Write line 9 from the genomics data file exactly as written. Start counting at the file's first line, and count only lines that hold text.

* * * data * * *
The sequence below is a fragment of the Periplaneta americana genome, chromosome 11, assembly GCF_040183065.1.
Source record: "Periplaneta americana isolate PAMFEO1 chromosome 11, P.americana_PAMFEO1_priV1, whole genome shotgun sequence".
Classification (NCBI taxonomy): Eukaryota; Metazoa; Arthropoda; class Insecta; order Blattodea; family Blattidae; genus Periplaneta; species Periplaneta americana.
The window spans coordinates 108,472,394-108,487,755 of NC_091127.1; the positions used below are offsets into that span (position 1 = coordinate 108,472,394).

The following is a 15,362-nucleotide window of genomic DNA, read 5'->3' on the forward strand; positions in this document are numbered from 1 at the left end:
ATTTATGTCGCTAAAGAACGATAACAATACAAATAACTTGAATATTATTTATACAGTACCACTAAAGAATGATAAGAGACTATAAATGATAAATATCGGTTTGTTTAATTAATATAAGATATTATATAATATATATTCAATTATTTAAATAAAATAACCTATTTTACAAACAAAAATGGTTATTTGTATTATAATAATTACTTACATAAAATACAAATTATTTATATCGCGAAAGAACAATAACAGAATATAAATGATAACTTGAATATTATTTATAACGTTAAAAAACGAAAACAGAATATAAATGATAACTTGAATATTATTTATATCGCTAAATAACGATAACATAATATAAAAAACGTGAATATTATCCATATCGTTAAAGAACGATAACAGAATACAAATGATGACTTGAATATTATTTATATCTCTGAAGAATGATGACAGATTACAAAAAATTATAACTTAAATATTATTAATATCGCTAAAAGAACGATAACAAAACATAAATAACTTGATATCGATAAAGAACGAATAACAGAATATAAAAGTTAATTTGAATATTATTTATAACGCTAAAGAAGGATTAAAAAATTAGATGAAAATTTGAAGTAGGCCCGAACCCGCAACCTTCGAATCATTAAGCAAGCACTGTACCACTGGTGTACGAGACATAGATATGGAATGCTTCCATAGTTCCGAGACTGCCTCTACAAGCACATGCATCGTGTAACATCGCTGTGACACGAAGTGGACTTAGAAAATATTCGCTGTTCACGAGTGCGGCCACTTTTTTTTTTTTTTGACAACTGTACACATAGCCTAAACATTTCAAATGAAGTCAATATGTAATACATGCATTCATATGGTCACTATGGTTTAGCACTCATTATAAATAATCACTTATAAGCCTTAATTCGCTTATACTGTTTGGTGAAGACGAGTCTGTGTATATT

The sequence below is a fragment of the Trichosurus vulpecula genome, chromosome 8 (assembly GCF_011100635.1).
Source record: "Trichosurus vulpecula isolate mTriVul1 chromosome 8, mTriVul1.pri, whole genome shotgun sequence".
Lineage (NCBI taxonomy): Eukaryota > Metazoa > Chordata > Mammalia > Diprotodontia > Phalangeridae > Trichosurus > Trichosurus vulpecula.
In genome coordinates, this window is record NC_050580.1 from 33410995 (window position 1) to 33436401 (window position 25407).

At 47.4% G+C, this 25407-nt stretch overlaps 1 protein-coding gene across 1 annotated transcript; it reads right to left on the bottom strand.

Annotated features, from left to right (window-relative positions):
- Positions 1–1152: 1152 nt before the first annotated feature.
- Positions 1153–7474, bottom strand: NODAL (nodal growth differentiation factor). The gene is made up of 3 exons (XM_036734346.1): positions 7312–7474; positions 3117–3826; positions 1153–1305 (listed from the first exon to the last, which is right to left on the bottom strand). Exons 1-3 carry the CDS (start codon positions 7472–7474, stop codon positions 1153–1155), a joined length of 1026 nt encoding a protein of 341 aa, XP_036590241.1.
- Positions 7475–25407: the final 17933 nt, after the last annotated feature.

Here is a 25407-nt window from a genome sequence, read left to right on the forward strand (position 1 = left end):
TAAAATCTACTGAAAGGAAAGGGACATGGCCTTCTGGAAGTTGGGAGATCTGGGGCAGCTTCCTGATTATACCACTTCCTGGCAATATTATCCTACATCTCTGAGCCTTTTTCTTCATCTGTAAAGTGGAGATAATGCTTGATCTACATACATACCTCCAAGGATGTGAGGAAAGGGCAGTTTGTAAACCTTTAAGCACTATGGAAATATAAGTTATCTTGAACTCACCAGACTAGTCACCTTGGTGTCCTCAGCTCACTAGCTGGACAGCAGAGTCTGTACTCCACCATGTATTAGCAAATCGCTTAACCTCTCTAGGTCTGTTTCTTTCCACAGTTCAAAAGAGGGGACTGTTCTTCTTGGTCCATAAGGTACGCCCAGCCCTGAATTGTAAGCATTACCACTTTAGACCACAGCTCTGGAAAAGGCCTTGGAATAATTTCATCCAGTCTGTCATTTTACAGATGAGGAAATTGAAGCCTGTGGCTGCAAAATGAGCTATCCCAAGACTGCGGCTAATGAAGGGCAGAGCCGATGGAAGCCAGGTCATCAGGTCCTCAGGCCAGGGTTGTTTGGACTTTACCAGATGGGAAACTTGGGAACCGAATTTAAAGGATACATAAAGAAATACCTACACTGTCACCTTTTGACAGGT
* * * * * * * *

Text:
Lineage (NCBI taxonomy): Eukaryota > Metazoa > Chordata > Mammalia > Diprotodontia > Phalangeridae > Trichosurus > Trichosurus vulpecula.